The Freud Museum

Exhibition Archive

8 October 2002 - 3 November 2003

Permission to Speak

Anne Lydiat

In much British folklore, having live birds or their representation within the home is considered to bring ill luck. Elsewhere in Europe, however, it is the custom that swallows entering the house are caught and smeared with oil so that their subsequent release will remove bad luck afflicting the house and its occupants. Maybe the hoped-for outcome of such a ritual is similar to the release we desire from analysis.

For this exhibition, Anne Lydiat brought the images of many swallows drawn directly onto the white surface of blank jigsaw puzzles displayed throughout the house were relocated as bird images flying on the walls of an exhibition room, evoking the delight of rediscovering what was thought to be lost.

Sigmund Freud’s passion for archaeology provided him with a rich source of metaphor to describe the process of psychoanalysis. The uncovering of the remains of past civilisations, and the search to reconstruct the fragmentary remains into a coherent narrative mirrors the psychoanalytic search through the forgotten past. Construction a jigsaw where a fragmentary picture is pieced together and brought into focus is a similarly playful metaphor for psychoanalysis. Piece by piece the absent is made present and painstakingly a picture becomes a whole.

The title of the work evokes a time when children were to be seen, not heard, and required to speak only when spoken to. It also suggested the space opened up by the so-called ‘talking cure’ of psychoanalysis where one might finally articulate the things that had so long gone unsaid. Yet it is curious that this work itself remains determinedly soundless. Consider though, that this exhibition was held in October, a time when the swallows are long gone and the skies are full of their absence.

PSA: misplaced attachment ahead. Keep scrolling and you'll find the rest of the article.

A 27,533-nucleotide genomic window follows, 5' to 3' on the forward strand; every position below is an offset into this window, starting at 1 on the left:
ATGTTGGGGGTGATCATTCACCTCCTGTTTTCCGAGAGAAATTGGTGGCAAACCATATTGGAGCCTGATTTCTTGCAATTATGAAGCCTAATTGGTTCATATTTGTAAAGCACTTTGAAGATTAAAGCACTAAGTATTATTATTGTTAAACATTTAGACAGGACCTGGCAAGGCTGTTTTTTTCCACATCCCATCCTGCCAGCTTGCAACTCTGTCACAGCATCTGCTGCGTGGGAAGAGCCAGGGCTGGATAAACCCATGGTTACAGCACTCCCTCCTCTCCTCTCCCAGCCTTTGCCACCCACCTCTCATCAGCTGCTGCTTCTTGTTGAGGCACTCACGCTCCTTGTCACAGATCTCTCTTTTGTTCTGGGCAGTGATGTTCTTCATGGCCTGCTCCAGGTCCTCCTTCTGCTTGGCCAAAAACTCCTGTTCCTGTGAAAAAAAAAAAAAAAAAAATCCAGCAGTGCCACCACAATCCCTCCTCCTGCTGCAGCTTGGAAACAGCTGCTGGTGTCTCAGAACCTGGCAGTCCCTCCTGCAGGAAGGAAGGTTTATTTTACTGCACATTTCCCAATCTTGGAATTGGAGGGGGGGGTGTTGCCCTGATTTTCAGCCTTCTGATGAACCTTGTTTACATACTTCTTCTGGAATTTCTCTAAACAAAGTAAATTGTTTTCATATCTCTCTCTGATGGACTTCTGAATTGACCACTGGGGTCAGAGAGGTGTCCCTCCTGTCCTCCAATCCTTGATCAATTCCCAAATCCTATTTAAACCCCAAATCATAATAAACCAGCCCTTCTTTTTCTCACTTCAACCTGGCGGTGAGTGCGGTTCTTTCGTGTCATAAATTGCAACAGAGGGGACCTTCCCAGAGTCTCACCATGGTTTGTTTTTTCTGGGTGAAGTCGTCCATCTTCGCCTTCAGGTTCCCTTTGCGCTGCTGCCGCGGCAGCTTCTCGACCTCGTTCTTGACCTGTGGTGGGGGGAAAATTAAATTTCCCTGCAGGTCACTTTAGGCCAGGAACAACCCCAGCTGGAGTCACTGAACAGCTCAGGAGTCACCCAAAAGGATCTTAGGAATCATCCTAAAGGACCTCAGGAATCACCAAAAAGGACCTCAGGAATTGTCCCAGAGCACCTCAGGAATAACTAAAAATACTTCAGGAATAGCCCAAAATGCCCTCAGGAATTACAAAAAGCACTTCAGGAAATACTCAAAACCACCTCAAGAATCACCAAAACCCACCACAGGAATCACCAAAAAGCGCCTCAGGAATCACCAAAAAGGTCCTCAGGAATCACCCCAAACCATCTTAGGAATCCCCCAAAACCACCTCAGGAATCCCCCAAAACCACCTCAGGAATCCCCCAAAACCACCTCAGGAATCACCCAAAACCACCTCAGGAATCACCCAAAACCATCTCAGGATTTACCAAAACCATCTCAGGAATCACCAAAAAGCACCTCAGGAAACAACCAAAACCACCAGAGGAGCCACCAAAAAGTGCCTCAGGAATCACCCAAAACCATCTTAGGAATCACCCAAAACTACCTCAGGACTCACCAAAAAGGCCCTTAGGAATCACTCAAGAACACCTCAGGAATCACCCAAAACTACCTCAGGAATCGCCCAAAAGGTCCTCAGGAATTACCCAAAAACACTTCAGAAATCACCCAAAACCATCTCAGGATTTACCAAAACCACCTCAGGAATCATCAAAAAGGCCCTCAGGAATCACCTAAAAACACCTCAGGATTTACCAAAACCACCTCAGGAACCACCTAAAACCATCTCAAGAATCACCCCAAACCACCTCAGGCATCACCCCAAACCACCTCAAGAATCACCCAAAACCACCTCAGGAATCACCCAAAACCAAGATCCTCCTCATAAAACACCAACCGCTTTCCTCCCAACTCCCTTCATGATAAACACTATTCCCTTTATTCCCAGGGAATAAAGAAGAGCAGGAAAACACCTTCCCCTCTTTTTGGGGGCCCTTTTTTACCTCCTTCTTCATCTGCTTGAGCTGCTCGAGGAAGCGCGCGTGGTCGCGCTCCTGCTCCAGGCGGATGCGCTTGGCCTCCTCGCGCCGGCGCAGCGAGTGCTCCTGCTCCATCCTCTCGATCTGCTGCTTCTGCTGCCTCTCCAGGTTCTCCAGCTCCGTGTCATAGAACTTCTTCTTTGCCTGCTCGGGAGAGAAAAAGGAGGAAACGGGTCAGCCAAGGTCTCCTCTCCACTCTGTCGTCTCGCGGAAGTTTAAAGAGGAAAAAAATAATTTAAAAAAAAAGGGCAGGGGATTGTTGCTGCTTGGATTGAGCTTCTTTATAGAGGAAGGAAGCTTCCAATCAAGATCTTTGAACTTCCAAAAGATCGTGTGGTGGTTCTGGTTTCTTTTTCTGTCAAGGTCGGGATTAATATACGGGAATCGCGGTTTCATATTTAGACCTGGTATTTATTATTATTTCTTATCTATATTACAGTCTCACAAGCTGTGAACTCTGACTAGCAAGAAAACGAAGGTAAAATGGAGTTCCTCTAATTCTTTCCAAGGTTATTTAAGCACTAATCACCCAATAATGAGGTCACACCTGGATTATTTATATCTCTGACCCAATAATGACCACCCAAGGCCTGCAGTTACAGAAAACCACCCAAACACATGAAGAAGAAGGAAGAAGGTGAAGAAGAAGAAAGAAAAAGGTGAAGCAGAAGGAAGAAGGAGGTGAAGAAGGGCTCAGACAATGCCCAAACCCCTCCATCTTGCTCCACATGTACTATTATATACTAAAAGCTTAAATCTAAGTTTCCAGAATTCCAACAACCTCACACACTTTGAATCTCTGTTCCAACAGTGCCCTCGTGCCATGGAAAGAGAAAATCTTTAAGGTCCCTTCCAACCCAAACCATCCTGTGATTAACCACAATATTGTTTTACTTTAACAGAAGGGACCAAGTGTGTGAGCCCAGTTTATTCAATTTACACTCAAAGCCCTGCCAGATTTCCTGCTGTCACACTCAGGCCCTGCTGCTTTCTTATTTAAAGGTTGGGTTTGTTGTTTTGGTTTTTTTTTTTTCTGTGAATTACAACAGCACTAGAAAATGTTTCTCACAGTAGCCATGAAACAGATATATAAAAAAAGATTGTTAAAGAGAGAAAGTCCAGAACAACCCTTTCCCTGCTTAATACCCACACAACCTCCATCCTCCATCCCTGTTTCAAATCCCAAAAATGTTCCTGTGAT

That these images were on jigsaw puzzles is surely significant. Jigsaws demand completion: the point is to make all the pieces fit. Whether in jigsaws, art or analysis we seem to want things to come together wholly and meaningfully with no awkward missing pieces. Such completeness was denied here. The jigsaw pieces forming the birds have been removed, separated from their blank grounds, and it is unclear whether they are set free or lost.

Anne Lydiat has long specialised in this territory of uncertainty and ambiguity. The work refuses conclusion, rather it lodges a poetic splinter in the imagination that is difficult to remove.

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